ORGANISERS say ticket sales at the 37th Shetland Folk Festival exceeded expectations, with a cumulative total of around 7,500 concertgoers over the weekend.
Committee member Louise Johnson said numbers were higher than in recent years, with around 6,000 tickets sold along with many hundreds flocking to non-ticketed events such as two free events on board the Statsraad Lehmkuhl sailing ship and an early years concert.
She said the committee were overwhelmed by “the amount of comments from the visiting bands on how lovely they find Shetland and the Shetland people – we get that feedback so much and it makes us really proud”.
“The general feedback is that it’s been varied, something for everybody, and folk saying there was nothing they didn’t like. You usually get the odd Marmite act, and you need to have that, but I actually enjoyed every act.”
One of her highlights was young Prince Edward Island trio Ten Strings and a Goat Skin discovering that they had won an East Coast Music Award back in Canada for roots/traditional recording of the year.
The bilingual three-piece won the award for the album Auprès Du Poêle, produced by Leonard Podolak – who coincidentally was also in Shetland for the festival, playing with the band New Road.
Syrian singer and musician Maya Youssef, meanwhile, offered real poignancy given the humanitarian travesty that continues to befall her home country.
“The tune she played about bombs turning into roses, about a dream that she’d had, and how she spoke about her family – people that she knows and loves back home… it was just really poignant and everybody seemed to sit mesmerised by her set,” Louise said.
While not traditionally a lover of the bagpipes, she also “absolutely loved” the Scott Wood Band, as well as being wooed by the harmonies of American bluegrass outfit The Lonely Heartstring Band and roots duo The Lowest Pair.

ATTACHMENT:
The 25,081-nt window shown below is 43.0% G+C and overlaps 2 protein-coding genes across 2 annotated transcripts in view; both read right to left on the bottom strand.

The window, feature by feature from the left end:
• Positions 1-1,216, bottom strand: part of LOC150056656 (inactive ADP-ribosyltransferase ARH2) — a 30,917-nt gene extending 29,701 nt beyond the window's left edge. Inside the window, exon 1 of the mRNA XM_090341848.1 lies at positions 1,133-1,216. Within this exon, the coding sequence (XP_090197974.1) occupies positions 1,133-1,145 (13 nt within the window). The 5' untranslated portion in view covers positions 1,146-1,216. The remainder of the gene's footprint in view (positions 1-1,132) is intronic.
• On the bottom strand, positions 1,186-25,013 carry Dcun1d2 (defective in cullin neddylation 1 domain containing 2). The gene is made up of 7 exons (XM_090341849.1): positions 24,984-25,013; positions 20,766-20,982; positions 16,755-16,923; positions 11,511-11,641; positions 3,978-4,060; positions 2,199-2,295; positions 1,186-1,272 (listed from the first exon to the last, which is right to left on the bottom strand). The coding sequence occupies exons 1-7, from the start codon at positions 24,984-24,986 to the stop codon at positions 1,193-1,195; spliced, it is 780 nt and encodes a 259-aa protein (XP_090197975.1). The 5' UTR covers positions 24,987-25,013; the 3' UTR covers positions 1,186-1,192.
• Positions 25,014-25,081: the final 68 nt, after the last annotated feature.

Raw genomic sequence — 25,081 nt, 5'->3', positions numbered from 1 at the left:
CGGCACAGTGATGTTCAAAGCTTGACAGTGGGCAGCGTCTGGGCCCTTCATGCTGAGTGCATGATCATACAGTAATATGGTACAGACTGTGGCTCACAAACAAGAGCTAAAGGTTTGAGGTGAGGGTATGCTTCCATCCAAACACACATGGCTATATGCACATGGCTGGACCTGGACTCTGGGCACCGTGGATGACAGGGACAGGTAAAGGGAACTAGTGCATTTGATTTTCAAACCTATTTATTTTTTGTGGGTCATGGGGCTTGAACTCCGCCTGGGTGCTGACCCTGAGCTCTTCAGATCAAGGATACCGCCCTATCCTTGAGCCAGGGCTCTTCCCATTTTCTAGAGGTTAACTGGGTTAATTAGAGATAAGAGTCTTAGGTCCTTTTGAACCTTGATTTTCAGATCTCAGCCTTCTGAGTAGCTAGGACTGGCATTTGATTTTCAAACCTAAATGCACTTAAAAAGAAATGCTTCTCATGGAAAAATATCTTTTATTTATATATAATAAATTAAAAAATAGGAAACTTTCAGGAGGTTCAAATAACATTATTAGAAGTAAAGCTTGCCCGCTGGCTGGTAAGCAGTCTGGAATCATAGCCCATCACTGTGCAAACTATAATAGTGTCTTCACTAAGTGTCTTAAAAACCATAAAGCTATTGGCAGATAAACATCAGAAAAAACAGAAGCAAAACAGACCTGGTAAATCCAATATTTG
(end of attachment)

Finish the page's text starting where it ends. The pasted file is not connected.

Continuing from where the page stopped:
The latter had an impressive style and close connection on stage: “Everybody is convinced that they’re a couple (and they’re not) because they have such good chemistry on stage.”
She said live music on board the Statsraad Lehmkuhl was something the festival would be keen to repeat if the boat’s owners are interested.
“All the feedback from the committee and visitors was that it was an absolutely fantastic experience, everybody just loved the informal atmosphere, and all the little touches – the ship’s crew had made Bergen fish soup, Norwegian beer for sale – and a lovely atmosphere, and fine to have something different.
“There’s not a shred of doubt that we’d do the same again, but of course that’d be dependent on the ship.”
That comes as a “huge boost” for the festival, which is contending with gradually reduced grant funding from Shetland Charitable Trust and also uncertainty over long-standing sponsorship from BP, which is selling its stake in Sullom Voe Oil Terminal.
“We’re going to have to put more of a focus on increasing sponsorship from local businesses if at all possible,” Louise said.
Ticket prices have risen by £1 this year, but still remain very reasonable in comparison to other festivals, while festival memberships have been frozen at £15 for several years.
“We don’t want to have to keep increasing our prices,” she added, “so if we can attract any sources of funding that’d be great. We still think we’re good value, but we want to keep it that way!”
Monday night’s Final Fling gives the voluntary committee a chance to let their hair down. Although more than half the visiting acts will have left to resume touring the globe, “the Americana contingent’s all still here, and a few others”, and Louise said she “can’t wait” for the final night of partying at this year’s festival.